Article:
When the Honduran National Congress voted 111 to 14 against the reinstatement of ex-President Manuel Zelaya, the Obama administration expressed disappointment.
U.S. Assistant Secretary of State for Western Hemisphere Affairs, Arturo Valenzuela, said the U.S. was “disappointed” as it had hoped Honduran lawmakers would reinstate Mr Zelaya.
However, he acknowledged that the decision had been reached in a transparent manner through Congress.
This may not be the place to suggest an analogy, but the nationally (and via the internet) internationally televised process at the Honduran National Congress seems, to me, to have been a hell of a lot more transparent than what is currently happening in the Congress of the United States — cap and trade, “stimulus,” Obamacare and the rest of the sorry mess, where the Congresscritters can’t even find the resolve to read what they are voting on.
To express disappointment at the decision of the Honduran National Congress is rather like expressing disappointment over the lack of snow in Washington, D.C., on July 4. Of course the National Congress voted against Zelaya’s reinstatement. It was consistent with its vote in June and with the October 30 Honduras accord — something Zelaya apparently recognized soon after agreeing to the accord, which he then declared void.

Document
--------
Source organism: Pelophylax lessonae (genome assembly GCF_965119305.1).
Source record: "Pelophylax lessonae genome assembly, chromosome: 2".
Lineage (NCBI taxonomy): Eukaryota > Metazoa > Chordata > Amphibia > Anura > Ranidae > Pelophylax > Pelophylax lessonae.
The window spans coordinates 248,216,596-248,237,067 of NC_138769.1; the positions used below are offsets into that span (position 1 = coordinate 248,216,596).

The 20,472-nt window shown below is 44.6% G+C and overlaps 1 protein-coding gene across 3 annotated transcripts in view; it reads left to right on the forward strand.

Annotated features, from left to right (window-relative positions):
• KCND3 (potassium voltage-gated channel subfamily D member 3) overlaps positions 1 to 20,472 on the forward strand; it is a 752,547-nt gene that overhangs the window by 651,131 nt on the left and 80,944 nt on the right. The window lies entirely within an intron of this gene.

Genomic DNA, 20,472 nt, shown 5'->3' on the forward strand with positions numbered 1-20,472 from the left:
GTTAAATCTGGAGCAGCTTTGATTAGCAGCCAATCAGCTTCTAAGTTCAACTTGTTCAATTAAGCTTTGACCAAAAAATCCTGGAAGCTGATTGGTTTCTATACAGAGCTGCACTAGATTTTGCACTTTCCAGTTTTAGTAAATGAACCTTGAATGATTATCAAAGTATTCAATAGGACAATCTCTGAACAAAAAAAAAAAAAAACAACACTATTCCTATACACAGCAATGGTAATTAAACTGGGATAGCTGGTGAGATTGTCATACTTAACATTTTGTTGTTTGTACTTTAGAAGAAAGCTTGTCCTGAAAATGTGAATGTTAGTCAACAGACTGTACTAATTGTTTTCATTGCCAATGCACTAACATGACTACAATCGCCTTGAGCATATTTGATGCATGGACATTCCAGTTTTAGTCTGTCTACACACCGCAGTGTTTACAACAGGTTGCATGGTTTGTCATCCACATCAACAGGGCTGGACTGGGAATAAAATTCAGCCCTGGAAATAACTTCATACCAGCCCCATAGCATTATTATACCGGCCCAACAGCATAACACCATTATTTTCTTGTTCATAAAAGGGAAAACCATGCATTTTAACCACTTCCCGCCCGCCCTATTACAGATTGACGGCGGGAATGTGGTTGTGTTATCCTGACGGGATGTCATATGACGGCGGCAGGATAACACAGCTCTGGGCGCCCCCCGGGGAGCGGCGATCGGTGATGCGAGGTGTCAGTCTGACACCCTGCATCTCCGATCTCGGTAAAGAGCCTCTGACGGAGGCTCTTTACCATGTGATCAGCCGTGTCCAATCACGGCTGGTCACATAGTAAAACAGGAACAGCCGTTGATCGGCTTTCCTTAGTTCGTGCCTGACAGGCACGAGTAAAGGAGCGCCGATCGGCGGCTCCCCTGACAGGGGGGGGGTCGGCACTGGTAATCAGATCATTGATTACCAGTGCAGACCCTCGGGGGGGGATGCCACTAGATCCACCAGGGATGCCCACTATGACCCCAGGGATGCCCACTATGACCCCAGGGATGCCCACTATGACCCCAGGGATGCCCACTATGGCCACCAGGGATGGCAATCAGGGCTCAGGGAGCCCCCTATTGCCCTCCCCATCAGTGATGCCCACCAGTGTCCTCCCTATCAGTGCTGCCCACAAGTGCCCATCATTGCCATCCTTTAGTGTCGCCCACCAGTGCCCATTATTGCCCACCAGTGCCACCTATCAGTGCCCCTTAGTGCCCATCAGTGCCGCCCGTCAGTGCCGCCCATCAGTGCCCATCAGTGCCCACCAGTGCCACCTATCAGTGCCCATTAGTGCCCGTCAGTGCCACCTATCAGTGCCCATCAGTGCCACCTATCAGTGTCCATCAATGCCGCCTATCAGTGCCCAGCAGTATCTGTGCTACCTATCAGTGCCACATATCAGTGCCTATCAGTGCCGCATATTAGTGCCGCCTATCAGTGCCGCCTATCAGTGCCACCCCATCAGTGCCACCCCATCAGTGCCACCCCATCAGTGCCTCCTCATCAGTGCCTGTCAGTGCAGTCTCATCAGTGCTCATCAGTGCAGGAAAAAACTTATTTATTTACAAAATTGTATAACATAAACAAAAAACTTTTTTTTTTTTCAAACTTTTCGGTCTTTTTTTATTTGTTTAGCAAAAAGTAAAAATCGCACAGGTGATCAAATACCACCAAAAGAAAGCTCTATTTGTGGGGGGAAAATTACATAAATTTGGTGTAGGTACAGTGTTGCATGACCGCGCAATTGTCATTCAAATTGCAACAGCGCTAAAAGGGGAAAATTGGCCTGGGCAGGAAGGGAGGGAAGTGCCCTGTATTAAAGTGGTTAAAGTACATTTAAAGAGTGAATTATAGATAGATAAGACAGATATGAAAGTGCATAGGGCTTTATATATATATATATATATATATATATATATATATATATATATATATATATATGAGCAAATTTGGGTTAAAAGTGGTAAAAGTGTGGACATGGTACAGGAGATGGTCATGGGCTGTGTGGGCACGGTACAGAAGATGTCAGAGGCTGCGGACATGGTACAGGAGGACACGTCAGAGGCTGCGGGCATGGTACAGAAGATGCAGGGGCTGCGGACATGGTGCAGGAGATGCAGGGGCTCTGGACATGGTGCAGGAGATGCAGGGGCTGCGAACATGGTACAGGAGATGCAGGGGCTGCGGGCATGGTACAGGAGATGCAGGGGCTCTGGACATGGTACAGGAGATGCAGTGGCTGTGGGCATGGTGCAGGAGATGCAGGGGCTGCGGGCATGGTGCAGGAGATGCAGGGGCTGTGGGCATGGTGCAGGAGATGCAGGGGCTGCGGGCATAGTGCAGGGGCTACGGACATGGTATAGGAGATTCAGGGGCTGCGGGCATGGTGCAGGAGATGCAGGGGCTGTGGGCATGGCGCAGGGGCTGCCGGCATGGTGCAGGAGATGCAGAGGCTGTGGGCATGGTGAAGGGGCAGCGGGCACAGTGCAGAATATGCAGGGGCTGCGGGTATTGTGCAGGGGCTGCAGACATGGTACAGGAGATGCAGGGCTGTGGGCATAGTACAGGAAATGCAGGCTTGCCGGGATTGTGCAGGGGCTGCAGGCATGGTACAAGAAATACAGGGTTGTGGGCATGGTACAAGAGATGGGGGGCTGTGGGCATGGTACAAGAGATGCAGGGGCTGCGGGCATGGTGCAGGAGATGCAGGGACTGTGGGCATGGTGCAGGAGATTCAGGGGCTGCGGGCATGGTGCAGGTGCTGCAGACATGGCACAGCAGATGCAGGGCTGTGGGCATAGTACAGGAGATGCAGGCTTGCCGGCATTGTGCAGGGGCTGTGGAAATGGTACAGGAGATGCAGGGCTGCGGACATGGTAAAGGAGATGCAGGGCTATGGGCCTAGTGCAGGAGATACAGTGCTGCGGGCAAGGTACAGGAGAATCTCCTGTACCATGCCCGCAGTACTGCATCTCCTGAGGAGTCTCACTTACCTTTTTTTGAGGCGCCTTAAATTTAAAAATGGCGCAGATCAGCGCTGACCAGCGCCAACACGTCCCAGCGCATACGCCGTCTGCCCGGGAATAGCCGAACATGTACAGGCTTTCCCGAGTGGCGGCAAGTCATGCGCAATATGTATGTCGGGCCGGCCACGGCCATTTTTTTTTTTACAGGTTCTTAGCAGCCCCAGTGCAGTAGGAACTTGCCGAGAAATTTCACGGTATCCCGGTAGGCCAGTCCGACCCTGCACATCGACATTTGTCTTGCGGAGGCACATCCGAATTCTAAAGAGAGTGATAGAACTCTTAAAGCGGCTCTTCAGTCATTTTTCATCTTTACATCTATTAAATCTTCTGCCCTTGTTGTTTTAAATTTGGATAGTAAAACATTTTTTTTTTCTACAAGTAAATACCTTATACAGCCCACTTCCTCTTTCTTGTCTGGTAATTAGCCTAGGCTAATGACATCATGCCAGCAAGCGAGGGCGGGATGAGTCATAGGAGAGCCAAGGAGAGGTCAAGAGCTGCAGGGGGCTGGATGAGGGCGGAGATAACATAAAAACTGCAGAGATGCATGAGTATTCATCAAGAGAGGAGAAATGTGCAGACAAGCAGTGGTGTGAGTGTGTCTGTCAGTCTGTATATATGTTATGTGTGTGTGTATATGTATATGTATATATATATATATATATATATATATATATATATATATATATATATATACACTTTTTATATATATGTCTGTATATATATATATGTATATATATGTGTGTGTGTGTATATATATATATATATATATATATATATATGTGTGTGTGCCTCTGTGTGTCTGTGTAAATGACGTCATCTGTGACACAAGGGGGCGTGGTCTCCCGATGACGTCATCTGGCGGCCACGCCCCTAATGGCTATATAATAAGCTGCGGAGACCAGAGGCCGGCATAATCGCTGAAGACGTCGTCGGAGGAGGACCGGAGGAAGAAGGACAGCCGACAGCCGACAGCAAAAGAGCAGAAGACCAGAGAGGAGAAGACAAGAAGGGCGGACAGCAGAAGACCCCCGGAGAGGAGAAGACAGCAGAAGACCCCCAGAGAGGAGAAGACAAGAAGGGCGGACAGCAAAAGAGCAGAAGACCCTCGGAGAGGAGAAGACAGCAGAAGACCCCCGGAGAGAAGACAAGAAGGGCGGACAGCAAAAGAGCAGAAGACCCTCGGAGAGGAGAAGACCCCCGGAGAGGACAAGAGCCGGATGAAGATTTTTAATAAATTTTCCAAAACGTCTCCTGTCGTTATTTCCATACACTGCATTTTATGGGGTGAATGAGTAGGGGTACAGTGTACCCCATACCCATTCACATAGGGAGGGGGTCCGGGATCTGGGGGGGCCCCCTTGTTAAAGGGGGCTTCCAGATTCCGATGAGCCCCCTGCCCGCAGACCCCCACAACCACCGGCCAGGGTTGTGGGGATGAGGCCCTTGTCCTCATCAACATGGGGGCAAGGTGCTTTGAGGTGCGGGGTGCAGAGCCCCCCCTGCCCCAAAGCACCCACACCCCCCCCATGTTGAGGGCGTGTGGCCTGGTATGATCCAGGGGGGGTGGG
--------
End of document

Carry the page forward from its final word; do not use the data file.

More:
Whatever fantasies may have been entertained by Zelaya and others, the action was also consistent with the results of the November 29 national elections, with a popular turnout of approximately sixty-one percent — substantially greater than the turnout for the 2005 Honduran elections. Nor does Honduras’ 2009 election compare unfavorably with the 2008 U.S. elections, where “61.6% of the nation’s eligible voters turned out to cast their ballots. That’s the highest turnout rate since 1968.”
In Honduras, no threats of boycotts or violence against those exercising the franchise were seen. As in the United States, the runner-up conceded gracefully. U.S. Ambassador Hugo Llorens, who until recently had supported Zelaya against the “coup,” praised the “normalcy and calm with which elections are being developed” and “lauded the housekeeping of the electoral process.”